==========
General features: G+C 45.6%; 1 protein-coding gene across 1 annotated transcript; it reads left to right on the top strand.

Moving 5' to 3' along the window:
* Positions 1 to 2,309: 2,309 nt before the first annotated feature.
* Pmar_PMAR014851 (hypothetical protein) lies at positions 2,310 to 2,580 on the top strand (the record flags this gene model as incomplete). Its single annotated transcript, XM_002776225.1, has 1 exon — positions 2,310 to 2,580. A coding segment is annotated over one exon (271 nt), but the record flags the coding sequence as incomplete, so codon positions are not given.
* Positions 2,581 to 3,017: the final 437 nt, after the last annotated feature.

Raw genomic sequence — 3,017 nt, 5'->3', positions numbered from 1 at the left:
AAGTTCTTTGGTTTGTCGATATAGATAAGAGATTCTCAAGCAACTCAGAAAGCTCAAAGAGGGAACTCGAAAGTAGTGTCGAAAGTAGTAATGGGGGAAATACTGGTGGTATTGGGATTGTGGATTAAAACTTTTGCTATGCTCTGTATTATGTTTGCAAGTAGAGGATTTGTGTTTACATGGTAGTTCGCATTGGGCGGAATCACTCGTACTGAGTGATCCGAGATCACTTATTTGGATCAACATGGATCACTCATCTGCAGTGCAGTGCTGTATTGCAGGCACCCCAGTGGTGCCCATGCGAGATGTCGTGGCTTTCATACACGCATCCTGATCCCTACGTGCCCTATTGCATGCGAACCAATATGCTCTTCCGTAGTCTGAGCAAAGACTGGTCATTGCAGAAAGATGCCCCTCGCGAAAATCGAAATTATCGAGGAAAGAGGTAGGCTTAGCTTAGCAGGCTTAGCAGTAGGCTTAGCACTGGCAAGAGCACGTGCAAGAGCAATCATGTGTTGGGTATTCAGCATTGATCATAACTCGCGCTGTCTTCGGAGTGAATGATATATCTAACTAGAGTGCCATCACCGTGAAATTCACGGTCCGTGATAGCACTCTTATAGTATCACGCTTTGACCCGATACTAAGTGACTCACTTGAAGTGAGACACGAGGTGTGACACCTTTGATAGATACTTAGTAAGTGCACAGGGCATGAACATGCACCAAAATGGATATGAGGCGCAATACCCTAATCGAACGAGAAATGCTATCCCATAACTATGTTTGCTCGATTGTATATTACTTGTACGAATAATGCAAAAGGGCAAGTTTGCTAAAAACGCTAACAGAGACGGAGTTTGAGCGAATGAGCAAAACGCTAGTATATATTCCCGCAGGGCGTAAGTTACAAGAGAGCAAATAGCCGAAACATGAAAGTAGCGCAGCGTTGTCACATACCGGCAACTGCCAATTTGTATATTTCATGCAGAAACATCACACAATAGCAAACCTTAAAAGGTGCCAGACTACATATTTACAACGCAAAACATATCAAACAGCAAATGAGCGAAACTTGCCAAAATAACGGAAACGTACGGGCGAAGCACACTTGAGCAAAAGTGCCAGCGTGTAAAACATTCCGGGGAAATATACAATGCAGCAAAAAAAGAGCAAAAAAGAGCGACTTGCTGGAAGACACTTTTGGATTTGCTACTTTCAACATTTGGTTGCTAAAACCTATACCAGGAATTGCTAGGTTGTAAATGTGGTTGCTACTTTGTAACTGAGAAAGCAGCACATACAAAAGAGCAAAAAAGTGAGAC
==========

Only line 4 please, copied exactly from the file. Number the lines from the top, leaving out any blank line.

* Pmar_PMAR014851 (hypothetical protein) lies at positions 2,310 to 2,580 on the top strand (the record flags this gene model as incomplete). Its single annotated transcript, XM_002776225.1, has 1 exon — positions 2,310 to 2,580. A coding segment is annotated over one exon (271 nt), but the record flags the coding sequence as incomplete, so codon positions are not given.